PICA—the Portland Institute for Contemporary Art—is an interdisciplinary contemporary art center in Portland, Oregon, though for almost its entire 17 years, there hasn’t been a “center,” per se. Rather, PICA has operated from small shared offices to present visual art and performance in makeshift galleries and converted warehouses all throughout town, most notably through the annual Time-Based Art Festival. With the support of ArtPlace, PICA has launched a two-part project to streamline our itinerant practice. First, the organization has secured its own facility in downtown Portland—a flexible space that will house offices and accommodate a wide range of activities for PICA’s audiences and artists, from lectures to screenings to conversational dinners to small installations. Then, in the ramp up to this year’s Time-Based Art Festival, PICA will invest in its mobile infrastructure, upgrading the tools the organization has to present work in unique locations all over town.
PICA has just completed their space construction and finished moving in last week—from amongst the boxes and sawdust, ArtPlace spoke with PICA Communications Director Patrick Leonard about their work.
ArtPlace: Do you have partners on the project?
Leonard: The very nature of PICA’s work requires collaboration. Without our own galleries and stages, we couldn’t present artist projects if we didn’t partner with peers and businesses and building owners who had space for us to experiment. We work closely with everyone from the local colleges like the Pacific Northwest College of Art and Reed College to small galleries and groups like BlueSky or Cinema Project. Each and every warehouse we convert into a venue is a collaboration with a developer who worked with us on the space. And we’ve teamed up with businesses to realize certain artist projects, such as when we paired artist Kalup Linzy with local animation studio LAIKA/house.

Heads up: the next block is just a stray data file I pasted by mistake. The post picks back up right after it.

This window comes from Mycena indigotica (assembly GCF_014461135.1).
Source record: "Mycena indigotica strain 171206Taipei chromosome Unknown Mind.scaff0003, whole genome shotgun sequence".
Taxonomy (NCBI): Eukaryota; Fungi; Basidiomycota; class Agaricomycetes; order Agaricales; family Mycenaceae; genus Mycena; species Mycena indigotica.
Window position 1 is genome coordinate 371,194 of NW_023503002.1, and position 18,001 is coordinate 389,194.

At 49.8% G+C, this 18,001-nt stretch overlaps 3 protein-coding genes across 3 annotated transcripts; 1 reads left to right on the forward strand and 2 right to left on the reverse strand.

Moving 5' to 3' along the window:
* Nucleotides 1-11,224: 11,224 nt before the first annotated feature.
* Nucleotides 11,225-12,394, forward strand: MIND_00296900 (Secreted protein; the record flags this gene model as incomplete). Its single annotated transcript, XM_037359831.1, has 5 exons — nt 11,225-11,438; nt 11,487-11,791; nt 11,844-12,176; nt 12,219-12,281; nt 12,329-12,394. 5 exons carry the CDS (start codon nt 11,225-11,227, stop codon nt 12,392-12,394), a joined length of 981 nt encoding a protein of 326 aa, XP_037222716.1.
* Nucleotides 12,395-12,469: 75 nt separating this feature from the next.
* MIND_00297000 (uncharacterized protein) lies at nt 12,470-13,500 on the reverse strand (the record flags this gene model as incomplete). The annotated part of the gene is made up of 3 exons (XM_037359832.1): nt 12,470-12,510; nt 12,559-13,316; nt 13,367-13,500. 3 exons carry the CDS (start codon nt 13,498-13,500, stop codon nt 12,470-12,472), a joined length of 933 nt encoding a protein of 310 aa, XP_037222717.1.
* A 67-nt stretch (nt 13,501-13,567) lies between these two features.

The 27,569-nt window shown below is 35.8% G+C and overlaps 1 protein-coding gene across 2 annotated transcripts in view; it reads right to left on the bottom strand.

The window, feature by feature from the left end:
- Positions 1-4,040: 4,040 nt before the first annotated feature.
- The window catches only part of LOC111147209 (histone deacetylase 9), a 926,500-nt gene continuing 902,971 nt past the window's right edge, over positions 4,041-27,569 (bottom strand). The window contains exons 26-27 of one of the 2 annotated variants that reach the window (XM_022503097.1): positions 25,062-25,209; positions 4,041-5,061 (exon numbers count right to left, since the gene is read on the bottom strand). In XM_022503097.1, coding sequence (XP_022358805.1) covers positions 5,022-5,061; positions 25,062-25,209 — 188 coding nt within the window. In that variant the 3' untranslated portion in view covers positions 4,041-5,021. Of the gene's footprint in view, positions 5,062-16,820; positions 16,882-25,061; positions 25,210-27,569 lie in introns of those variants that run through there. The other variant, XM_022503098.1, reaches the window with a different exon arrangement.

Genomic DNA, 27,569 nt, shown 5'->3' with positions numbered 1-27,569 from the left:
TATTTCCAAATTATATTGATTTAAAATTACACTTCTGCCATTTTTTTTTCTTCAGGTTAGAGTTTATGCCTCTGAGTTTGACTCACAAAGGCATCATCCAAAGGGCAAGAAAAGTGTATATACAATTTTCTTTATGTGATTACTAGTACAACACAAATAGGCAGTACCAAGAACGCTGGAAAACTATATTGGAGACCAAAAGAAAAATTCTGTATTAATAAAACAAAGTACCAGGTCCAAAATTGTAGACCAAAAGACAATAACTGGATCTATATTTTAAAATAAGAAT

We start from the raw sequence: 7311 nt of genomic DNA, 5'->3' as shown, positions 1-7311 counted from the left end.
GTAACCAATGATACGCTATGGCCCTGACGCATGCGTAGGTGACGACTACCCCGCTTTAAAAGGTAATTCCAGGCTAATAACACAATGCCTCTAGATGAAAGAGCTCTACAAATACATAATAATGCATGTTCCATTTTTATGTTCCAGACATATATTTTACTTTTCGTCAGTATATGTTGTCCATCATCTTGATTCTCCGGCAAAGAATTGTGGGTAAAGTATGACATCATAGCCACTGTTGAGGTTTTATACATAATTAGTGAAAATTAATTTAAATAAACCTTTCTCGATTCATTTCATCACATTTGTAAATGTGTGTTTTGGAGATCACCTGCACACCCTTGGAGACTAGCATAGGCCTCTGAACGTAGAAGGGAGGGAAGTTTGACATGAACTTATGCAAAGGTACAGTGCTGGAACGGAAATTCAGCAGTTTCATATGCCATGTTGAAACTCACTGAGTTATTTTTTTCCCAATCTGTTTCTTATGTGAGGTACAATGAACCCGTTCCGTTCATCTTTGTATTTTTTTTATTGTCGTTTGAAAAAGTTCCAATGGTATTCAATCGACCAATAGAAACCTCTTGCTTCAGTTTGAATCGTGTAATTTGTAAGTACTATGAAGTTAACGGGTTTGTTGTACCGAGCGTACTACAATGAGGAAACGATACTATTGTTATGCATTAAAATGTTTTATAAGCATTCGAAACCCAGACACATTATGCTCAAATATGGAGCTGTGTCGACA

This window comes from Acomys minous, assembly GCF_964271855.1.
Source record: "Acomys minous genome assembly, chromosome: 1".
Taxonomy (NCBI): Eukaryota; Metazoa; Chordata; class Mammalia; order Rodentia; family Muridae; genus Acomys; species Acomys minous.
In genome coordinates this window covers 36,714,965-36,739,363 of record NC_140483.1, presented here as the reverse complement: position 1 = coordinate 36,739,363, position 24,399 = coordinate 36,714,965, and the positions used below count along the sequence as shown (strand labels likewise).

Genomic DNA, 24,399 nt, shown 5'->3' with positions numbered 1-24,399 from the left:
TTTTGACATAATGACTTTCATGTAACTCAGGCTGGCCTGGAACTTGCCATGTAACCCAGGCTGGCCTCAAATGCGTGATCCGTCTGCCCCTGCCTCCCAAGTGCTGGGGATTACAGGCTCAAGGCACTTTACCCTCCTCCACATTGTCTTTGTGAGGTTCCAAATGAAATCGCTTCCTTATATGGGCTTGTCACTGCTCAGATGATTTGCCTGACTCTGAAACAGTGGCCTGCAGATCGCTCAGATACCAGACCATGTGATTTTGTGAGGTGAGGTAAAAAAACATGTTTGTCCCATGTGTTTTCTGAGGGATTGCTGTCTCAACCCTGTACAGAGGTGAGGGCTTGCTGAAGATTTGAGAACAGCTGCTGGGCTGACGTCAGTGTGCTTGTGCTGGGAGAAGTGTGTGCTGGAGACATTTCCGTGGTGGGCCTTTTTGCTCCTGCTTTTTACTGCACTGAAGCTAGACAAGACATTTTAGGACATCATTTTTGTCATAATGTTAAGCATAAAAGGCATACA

ARTPLACE: What is the toughest thing about collaboration?
LEONARD: Well, you have to be comfortable ceding a certain degree of artistic control when you work with outside partners. But that letting go can be exciting, as well. A lot of curation is about trust—we make a call on an artist we believe in and we say, “Show us what you’ve got.” Last year, with Nathan Howdeshell (of Fast Weapons Record Label and the band The Gossip), we asked him to arrange a night of the TBA Festival, because we loved his aesthetic and his work. He really went wild with the night—everything from a magazine release party in the bathrooms to a one-act play to a film screening to live sets by the bands Ghost Mom, Dangerous Boys Club, and No Age. It was not the night that PICA would have booked on its own, but it was absolutely epic!
ARTPLACE: What is the most rewarding thing about collaboration?
LEONARD: Those unexpected possibilities that a new voice raises. The new audiences and communities you can meet.
ARTPLACE: What advice would you give to those having trouble making a collaboration work?
LEONARD: Take a chance on it, but be clear with yourself where your own organization has room to give, and where it needs to hold fast to its own identity and practice.
PHOTO: Ghost Mom performs in an old high school classroom as part of the Fast Weapons night at the 2011 Time-Based Art Festival. Taken by Chase Allgood.